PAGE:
Government bonds could fund its $100b effort to mitigate the effects of climate change.
Singapore is weighing the usage of bonds and reserves to fund its $100b effort to combat rising sea levels and mitigate the effects of climate change, Bloomberg reports.
In the short-term, funding for projects such as a $400m upgrade to the city-state’s drainage systems to boost flood resilience will come from ministry-level expenditures, Minister for the Environment and Water Resources Masagos Zulkifli said in an interview on Wednesday. Longer term spending, he said, could require the government to tap its national reserves and issue state bonds.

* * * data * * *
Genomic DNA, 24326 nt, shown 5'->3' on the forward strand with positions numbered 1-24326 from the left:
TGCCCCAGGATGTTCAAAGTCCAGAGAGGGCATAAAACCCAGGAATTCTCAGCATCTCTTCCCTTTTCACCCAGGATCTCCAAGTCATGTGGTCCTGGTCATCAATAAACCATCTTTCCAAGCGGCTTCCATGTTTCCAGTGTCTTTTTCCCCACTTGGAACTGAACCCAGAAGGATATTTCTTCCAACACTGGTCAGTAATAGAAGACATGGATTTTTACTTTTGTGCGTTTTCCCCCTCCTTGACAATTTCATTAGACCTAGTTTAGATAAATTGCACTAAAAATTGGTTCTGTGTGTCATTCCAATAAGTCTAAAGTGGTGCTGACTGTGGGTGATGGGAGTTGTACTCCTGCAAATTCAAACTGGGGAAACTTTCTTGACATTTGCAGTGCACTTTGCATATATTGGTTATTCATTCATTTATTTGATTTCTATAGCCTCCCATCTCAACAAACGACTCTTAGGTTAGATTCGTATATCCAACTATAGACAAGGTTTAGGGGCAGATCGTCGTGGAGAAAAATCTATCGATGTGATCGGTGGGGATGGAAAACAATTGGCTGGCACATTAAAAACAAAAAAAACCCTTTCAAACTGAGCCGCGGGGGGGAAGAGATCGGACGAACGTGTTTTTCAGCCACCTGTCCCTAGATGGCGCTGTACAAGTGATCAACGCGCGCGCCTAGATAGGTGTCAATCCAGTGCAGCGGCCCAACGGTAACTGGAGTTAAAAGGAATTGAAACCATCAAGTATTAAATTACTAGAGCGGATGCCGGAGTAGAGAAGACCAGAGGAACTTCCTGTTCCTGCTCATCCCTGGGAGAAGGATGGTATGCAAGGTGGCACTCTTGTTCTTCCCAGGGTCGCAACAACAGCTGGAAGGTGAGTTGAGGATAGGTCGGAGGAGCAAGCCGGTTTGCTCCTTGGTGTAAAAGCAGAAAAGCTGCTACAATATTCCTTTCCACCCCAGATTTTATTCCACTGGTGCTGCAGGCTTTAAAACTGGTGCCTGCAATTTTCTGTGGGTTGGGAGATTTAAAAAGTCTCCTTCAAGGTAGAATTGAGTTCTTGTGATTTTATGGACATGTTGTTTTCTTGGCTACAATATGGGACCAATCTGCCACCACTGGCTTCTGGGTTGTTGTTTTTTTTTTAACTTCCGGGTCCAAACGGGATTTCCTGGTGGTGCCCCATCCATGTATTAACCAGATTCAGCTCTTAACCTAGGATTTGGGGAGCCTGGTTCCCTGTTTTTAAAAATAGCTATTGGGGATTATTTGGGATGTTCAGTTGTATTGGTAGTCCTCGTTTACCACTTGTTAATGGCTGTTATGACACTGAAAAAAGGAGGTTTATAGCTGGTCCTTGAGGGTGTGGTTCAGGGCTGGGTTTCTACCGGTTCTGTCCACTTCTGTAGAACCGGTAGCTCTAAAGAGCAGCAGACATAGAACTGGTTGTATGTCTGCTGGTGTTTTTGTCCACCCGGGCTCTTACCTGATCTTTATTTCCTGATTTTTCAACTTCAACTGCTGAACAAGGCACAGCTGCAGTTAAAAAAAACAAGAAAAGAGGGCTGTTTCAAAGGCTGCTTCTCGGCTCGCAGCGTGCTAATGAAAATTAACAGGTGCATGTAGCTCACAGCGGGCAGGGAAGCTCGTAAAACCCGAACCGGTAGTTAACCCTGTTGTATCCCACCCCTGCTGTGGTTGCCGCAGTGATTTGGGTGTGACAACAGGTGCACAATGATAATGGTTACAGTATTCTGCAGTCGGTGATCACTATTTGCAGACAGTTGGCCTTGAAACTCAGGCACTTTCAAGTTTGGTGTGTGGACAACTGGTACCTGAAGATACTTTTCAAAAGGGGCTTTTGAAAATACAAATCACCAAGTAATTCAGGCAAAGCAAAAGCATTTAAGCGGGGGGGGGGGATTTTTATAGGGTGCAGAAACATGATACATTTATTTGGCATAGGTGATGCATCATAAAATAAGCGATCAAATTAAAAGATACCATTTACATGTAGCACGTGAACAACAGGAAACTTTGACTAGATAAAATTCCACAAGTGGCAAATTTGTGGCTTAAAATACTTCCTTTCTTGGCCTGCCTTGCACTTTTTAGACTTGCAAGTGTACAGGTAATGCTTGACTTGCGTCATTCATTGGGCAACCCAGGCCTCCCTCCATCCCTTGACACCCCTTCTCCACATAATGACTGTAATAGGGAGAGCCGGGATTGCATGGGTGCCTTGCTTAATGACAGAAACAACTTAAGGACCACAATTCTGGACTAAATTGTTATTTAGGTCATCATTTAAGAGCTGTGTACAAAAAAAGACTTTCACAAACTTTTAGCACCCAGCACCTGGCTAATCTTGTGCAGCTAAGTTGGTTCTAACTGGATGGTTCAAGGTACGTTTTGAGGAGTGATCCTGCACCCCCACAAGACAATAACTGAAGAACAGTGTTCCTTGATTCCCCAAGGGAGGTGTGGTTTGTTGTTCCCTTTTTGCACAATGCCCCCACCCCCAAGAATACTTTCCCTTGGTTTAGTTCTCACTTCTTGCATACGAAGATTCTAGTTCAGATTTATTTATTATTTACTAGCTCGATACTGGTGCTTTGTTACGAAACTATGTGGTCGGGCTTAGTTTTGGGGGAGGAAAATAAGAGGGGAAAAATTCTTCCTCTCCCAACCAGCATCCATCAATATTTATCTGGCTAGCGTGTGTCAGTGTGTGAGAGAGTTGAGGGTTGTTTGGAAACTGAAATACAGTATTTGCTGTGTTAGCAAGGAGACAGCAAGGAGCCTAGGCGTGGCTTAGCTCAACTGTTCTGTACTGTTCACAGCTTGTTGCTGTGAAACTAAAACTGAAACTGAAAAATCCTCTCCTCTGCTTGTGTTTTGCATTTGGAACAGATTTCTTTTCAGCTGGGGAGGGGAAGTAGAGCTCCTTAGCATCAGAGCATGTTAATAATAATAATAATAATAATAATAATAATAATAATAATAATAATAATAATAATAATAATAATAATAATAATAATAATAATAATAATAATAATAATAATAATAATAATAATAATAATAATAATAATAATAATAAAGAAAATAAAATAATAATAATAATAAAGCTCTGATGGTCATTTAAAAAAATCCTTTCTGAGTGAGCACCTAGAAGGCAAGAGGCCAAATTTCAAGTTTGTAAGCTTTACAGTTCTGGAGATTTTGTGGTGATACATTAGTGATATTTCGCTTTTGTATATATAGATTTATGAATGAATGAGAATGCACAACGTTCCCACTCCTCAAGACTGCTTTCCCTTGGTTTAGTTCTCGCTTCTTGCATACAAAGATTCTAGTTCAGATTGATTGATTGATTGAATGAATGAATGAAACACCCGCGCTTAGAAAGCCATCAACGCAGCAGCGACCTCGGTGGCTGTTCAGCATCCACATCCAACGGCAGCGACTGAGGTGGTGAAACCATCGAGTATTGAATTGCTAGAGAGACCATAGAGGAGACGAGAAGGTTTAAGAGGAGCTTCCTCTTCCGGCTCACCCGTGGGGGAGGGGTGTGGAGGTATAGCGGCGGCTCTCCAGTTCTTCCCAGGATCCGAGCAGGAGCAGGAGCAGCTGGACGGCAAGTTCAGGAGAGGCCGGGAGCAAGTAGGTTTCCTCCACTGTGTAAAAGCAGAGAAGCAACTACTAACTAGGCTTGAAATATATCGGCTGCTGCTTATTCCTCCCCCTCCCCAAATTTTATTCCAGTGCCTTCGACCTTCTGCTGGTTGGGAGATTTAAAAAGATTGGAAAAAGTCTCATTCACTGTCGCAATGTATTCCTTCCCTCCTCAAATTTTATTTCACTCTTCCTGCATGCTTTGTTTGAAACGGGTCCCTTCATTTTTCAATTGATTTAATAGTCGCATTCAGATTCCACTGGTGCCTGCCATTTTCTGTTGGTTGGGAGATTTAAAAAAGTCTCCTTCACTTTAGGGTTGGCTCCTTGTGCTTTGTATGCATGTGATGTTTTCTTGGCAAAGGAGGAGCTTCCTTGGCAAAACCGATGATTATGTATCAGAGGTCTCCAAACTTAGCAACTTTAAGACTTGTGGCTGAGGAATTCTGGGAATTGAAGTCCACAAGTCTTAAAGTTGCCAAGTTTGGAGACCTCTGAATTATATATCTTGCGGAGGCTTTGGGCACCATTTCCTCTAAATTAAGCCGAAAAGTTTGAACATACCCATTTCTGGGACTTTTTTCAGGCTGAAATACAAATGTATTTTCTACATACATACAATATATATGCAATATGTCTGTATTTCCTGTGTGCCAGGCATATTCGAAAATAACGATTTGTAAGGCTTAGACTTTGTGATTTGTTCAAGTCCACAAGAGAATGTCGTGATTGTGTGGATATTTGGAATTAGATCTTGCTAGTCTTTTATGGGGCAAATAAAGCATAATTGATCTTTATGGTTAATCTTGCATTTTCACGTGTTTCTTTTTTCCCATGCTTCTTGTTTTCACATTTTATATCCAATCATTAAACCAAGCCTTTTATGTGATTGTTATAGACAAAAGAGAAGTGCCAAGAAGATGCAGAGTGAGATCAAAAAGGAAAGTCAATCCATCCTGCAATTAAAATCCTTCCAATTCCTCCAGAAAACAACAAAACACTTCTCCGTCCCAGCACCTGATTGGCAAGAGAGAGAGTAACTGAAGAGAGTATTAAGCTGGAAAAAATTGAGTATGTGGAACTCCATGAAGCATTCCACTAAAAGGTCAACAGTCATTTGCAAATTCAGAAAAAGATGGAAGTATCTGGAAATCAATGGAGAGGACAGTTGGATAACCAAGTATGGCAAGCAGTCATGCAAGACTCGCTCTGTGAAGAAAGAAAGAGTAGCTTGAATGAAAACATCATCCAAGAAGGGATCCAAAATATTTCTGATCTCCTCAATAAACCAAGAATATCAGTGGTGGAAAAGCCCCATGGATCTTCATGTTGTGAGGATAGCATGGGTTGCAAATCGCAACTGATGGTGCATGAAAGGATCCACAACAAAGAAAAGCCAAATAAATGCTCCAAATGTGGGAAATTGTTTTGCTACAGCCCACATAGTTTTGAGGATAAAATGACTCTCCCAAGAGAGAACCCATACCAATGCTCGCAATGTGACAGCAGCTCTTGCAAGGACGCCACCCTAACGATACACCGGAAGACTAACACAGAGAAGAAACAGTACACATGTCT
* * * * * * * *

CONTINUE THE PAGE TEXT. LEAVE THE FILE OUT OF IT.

“For those that have to be spent that will benefit future generations, we’re talking about borrowing so that whatever we spend for the future will also be paid for by the future generations,” Masagos told Bloomberg TV’s Haslinda Amin. “$100b is actually a lot of money even if spent over 100 years.”
The climate change push was a key prong of Prime Minister Lee Hsien Loong’s National Day Rally address on Sunday where he urged Singaporeans that “everything else must bend at the knee to safeguard” the country. He said all new developments will have to be built at least four meters (13 feet) above sea level, while the government will also consider building polders to protect existing low-lying areas and reclaiming land for offshore islands.
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